Practical Gruntfile to automate project related tasks
Productivity! Oh, yes! The ever-elusive goal of a software developer. No matter how much one tries, trivial tasks will aGrunt is a popular tool that assists developers to automate code management actions, but practical applications of this tool are still elusive.
In this article, we share our take on using Grunt to process CSS and JS files automatically. We also hope after reading this post you will feel confident enough to develop your own automated tasks based on Grunt.
- Are you editing .js files while monitoring a gazillion other tasks and the last thing you need is to debug the js code?
- Do you wish you could simply know that tasks such minify and uglify are taken care of automatically?
If you answered yes any of these questions, this article is for you! This article is intended for developers who are pressed for time and expected to deliver good quality code — which makes up most of us. However, even seasoned developers might find the article interesting and a source of inspiration.
Grunt is great, but…
You might have learned from your peers about the benefits of using Grunt. So you head over to Gruntjs.com, and start reading the usual topics: Getting Started, Installing Grunt. All looks fine, except you wonder “how am I going to use it… NOW?” Do not fret, fellow developer! We created a starting file set that you can download from …
- Create your development folder
- In your development folder, download and unzip the
- In your development folder, which is where you should see the package.json file, open CLI and execute “npm install”.
That’s it! Additional modules have been installed, and you are ready to ask Grunt to execute tasks specified in Gruntfile.js.
Grunt is a tool executes a set of actions, including setting up the files and folder. When starting a new web project, developers need to set up the work environment with a common set of folders and files. In this article, we will first cover setting up Grunt on your machine. Second, we will present a set of tasks we find most useful, and will indicate how you can use Grunt to execute those tasks.
Those of you who are not familiar with Grunt, Susy, SASS/SCSS will find this article particularly useful. However, even if you are an expert in this area, glance over the information in this article — even the most astute developer might find something interesting.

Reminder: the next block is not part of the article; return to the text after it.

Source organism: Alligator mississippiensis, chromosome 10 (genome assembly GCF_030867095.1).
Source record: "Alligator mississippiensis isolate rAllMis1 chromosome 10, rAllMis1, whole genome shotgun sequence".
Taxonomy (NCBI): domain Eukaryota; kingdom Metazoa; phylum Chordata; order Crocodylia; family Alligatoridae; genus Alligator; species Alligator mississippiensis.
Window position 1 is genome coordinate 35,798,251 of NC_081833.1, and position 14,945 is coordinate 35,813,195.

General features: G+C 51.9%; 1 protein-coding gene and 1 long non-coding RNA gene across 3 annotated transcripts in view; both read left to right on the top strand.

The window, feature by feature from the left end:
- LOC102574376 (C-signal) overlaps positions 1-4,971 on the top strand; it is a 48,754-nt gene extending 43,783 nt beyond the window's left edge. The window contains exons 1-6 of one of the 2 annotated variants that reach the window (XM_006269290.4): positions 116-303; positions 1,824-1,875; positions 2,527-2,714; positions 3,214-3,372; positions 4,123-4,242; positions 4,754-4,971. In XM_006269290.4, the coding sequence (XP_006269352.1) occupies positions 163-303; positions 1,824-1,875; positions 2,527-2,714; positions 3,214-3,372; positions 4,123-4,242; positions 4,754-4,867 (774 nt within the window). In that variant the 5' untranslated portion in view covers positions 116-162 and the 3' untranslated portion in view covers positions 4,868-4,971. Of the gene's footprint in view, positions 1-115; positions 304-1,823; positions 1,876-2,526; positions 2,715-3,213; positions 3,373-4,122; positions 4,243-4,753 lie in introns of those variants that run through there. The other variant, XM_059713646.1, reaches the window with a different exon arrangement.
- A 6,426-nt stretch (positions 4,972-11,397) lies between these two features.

Setting up Grunt on your machine
To use Grunt on your development machine, make sure you follow these steps:
- Install NODE.JS on your local machine — excellent instructions and download link are at <https://nodejs.org/en/download/>. Make sure “npm” you set up “npm” as a global variable.
- Create the assets and grunt-assets in your project.
- Using the Teminal (on MAC OS) or CMD (Windows), go to grunt-assets folder, and type “npm install” — “npm” is the global variable you created in step 1. To check “npm” is a global variable, type “npm -v”. If all is set up correctly, you will see the npm’s version.
- “npm install” looks into package.json for a list of modules, and will install those modules in the node_modules folder.
- Compile the SCSS using LibSass available at <http://sass-lang.com/libsass>
Using Grunt and Grunt tasks collection
The SCSS package contains several basic modules, which will make your life as a developer much easier. Your team and peers will also benefit from using this package by sharing a common set of tools and ensuring code quality on a consistent basis.
The grunt package.json file contains the following modules:
- Grunt: https://gruntjs.com/
- Grunt-contrib-concat: https://github.com/gruntjs/grunt-contrib-concat
- Grunt-contrib-jshint: https://github.com/gruntjs/grunt-contrib-jshint
- Grunt-contrib-uglify: https://github.com/gruntjs/grunt-contrib-uglify
- Grunt-contrib-watch: https://github.com/gruntjs/grunt-contrib-watch
- Grunt-sass: https://github.com/sindresorhus/grunt-sass
- Grunt-concurrent: https://github.com/sindresorhus/grunt-concurrent
- Susy: http://susydocs.oddbird.net/en/latest/install/
- Normalize-scss: https://github.com/JohnAlbin/normalize-scss
- Compass-mixins: http://compass-style.org/index/mixins/
You should look into these additional resources:
- jsHint available alternatives and options: <http://jshint.com/docs/options/>
- Using SASS basics and use of mixins, visit <http://sass-lang.com/guide> to learn about creating mixins, writing scss expressions such as @if, @for, @each, @while, and building functions with… @function.
Grunt is watching you…
Grunt monitors the activity on a file type and will perform the tasks associate with that file type. For example, Say you work on a scss/js file and you make a change. Grunt will notice the change and will compile the file into corresponding .css and .js — no more worries about remembering to compile the files before you run your project.
Good practices with Grunt
Before using the basic package indicated above:
- Open the gruntfile.js and package.json files.
- Replace the generic nameholders with your name.
- Replace <Developer Name> with your company name.
- Optionally, change the compiled filenames, e.g. wpriders-main.js, wpriders-main.min.js
Give it a… Grunt
At this point, you have everything you need to automate tasks using Grunt.
In the same folder where gruntfile.js resides, type “grunt”. Magic happens!
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